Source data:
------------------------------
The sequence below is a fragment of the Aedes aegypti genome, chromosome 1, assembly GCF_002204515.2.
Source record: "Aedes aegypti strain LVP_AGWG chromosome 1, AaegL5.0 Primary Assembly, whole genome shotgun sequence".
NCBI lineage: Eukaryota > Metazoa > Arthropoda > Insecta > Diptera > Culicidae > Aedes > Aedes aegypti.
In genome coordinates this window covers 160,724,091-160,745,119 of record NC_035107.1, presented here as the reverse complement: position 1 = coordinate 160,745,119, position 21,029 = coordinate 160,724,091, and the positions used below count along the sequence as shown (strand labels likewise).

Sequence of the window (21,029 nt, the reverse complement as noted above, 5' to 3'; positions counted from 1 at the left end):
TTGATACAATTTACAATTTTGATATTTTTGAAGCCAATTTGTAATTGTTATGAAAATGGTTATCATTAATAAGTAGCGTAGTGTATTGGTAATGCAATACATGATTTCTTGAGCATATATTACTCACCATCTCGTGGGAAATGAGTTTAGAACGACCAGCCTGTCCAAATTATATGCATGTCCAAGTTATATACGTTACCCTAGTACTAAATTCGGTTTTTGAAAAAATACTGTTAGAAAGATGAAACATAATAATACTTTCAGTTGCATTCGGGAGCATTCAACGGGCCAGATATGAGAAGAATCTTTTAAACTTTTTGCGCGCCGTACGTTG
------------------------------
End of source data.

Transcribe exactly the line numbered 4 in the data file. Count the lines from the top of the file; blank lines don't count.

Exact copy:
In genome coordinates this window covers 160,724,091-160,745,119 of record NC_035107.1, presented here as the reverse complement: position 1 = coordinate 160,745,119, position 21,029 = coordinate 160,724,091, and the positions used below count along the sequence as shown (strand labels likewise).